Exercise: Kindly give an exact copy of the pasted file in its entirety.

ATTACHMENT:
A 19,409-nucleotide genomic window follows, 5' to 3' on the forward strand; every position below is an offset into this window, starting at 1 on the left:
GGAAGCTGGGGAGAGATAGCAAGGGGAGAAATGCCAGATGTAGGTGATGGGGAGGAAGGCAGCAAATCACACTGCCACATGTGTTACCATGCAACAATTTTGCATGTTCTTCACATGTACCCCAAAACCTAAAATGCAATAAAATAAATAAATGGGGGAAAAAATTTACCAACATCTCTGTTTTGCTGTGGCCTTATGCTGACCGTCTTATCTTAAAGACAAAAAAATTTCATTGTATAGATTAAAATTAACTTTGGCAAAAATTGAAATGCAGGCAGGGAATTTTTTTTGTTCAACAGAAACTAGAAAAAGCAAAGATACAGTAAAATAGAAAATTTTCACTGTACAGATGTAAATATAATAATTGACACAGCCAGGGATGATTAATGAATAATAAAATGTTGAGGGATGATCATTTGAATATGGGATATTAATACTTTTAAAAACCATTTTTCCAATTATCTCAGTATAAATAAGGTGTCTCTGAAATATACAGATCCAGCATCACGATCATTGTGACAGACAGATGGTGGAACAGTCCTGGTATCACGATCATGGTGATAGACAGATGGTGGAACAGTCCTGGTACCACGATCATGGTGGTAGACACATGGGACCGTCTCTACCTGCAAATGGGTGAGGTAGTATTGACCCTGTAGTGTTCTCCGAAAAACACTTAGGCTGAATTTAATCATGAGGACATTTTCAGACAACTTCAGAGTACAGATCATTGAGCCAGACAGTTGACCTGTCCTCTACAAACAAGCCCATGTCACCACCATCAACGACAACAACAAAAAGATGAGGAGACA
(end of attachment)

A 19,409-nucleotide genomic window follows, 5' to 3' on the forward strand; every position below is an offset into this window, starting at 1 on the left:
GGAAGCTGGGGAGAGATAGCAAGGGGAGAAATGCCAGATGTAGGTGATGGGGAGGAAGGCAGCAAATCACACTGCCACATGTGTTACCATGCAACAATTTTGCATGTTCTTCACATGTACCCCAAAACCTAAAATGCAATAAAATAAATAAATGGGGGAAAAAATTTACCAACATCTCTGTTTTGCTGTGGCCTTATGCTGACCGTCTTATCTTAAAGACAAAAAAATTTCATTGTATAGATTAAAATTAACTTTGGCAAAAATTGAAATGCAGGCAGGGAATTTTTTTTGTTCAACAGAAACTAGAAAAAGCAAAGATACAGTAAAATAGAAAATTTTCACTGTACAGATGTAAATATAATAATTGACACAGCCAGGGATGATTAATGAATAATAAAATGTTGAGGGATGATCATTTGAATATGGGATATTAATACTTTTAAAAACCATTTTTCCAATTATCTCAGTATAAATAAGGTGTCTCTGAAATATACAGATCCAGCATCACGATCATTGTGACAGACAGATGGTGGAACAGTCCTGGTATCACGATCATGGTGATAGACAGATGGTGGAACAGTCCTGGTACCACGATCATGGTGGTAGACACATGGGACCGTCTCTACCTGCAAATGGGTGAGGTAGTATTGACCCTGTAGTGTTCTCCGAAAAACACTTAGGCTGAATTTAATCATGAGGACATTTTCAGACAACTTCAGAGTACAGATCATTGAGCCAGACAGTTGACCTGTCCTCTACAAACAAGCCCATGTCACCACCATCAACGACAACAACAAAAAGATGAGGAGACA